Tuesday, 5 February 2013

Harbin Part 2

Once arriving in Harbin we lodged at, what I thought to be, a pretty nice hotel. I was even special enough to get my own room, mostly because I didn’t know any other girls going on the trip. There are times when having guy friends is a letdown, but this wasn’t one of them.
Thanks to my selective friendships I was given my own room and a lot of privacy. I really didn’t know what to do with myself; I’m not one to go jumping on beds, so I contented myself by taking up all the drawers and closet space with my things. The first place we went to had an ice toboggan slide, and polar bear swimming. I opted out of the swimming in -30 Celsius weather, but I did go on the slide! The good part is I beat my partner by at least a mile; the slide was by no means 5280 feet long, but I think that’s how hurt his pride was. The bad part was my eyelashes kept freezing together making it hard to see, I literally had mini icicles hanging off them.
As we walked over to the swimming part I found a large chunk of ice on the ground. I thought it would make the perfect skateboard and practiced skating across the ground. I coerced my friends into trying it, and if I do say so, they are mighty clumsy. We decided to stop before someone twisted their ankle and then proceeded to kick it to each other, which in fact was more likely to hurt my ankle since it was a big chunk of ice. Still waiting for the swimming spectacular, we built some houses out of sheets of ice and then destroyed them. Finally the show began and it was very interesting. All the swimmers I swear were over 40 and a good amount of them were Russians. There was one older lady who after making her dive would run around the perimeter of the pool shouting and shaking hands. I couldn’t make out what she was saying but it was entertaining to watch. She would then hunch over, suddenly feeling the cold, and tip toe back to the pool ready to jump in again. They dived, and flipped, for about 30 minutes and then all headed back to the changing rooms, we then realized the show was over. As we headed to our next destination we practiced using the same words, with the high octave used by the daring Old Russian woman. Thinking back, perhaps we shouldn’t of since there’s a good chance she was swearing at us and we wouldn’t have had a clue. I’m pretty positive that happens quite a lot to foreigners.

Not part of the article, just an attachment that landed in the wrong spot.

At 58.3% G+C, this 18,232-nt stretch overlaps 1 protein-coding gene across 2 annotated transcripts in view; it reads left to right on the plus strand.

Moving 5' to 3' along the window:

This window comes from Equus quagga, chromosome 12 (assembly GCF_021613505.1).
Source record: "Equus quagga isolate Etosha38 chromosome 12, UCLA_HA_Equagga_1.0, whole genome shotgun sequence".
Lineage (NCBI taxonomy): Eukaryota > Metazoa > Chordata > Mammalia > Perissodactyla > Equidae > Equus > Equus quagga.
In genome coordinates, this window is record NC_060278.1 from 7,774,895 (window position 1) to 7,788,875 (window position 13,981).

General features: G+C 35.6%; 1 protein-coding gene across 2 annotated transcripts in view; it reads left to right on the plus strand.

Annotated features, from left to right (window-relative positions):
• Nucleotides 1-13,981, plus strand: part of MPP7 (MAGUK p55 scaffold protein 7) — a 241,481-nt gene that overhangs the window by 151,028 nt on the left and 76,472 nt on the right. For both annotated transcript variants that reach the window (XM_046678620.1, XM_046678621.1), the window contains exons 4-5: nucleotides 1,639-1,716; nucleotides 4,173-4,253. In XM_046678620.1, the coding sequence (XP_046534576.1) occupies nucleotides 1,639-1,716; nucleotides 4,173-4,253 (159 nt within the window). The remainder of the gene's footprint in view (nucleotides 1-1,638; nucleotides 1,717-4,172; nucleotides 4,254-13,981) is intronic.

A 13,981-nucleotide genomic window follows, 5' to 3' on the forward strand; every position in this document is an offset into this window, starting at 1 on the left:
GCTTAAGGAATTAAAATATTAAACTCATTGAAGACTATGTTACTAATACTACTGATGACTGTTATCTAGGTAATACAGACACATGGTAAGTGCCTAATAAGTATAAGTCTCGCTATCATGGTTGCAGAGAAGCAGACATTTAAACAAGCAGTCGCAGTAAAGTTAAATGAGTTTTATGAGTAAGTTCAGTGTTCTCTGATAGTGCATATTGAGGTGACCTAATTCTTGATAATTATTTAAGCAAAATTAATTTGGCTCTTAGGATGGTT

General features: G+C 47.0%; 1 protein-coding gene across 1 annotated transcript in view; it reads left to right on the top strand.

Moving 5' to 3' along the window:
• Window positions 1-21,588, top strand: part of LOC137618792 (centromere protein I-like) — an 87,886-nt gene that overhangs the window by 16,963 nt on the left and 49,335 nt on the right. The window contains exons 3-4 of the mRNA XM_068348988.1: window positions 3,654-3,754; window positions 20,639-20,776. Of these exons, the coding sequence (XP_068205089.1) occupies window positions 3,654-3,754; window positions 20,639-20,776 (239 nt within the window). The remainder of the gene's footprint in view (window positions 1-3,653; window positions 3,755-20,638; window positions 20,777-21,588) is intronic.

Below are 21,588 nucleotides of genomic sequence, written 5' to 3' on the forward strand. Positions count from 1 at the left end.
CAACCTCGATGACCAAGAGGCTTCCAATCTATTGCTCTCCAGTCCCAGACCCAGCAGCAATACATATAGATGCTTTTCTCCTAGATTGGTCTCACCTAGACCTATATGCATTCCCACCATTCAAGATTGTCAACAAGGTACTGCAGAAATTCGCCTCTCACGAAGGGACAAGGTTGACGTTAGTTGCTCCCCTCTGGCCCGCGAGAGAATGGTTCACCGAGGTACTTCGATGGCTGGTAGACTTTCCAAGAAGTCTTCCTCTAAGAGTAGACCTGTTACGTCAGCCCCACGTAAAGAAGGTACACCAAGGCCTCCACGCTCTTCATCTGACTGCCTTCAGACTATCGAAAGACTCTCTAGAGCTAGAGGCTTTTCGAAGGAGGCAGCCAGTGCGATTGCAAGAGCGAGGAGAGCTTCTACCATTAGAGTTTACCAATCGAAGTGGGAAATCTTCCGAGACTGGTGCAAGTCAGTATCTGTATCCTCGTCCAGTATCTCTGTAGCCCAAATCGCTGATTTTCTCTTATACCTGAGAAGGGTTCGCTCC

The next place we went to was Heilongjiang Northeast Tiger Forest Park (龙江东北虎林园). It was started as one of the first breeding parks for the endangered Siberian tiger. It had only eight to start with and now its numbers are pushing 800. They do have a few other animals, but really the tigers are the main attraction. We were loaded onto to small caged vehicles, similar to ones I imagine they use for safaris in Kenya, and driven around to see them up close. There were many gates and security towers we passed through as we got deeper, and deeper, into the enclosure. Then just as we rounded the bend we saw 10 of them right smack-dab in front of us.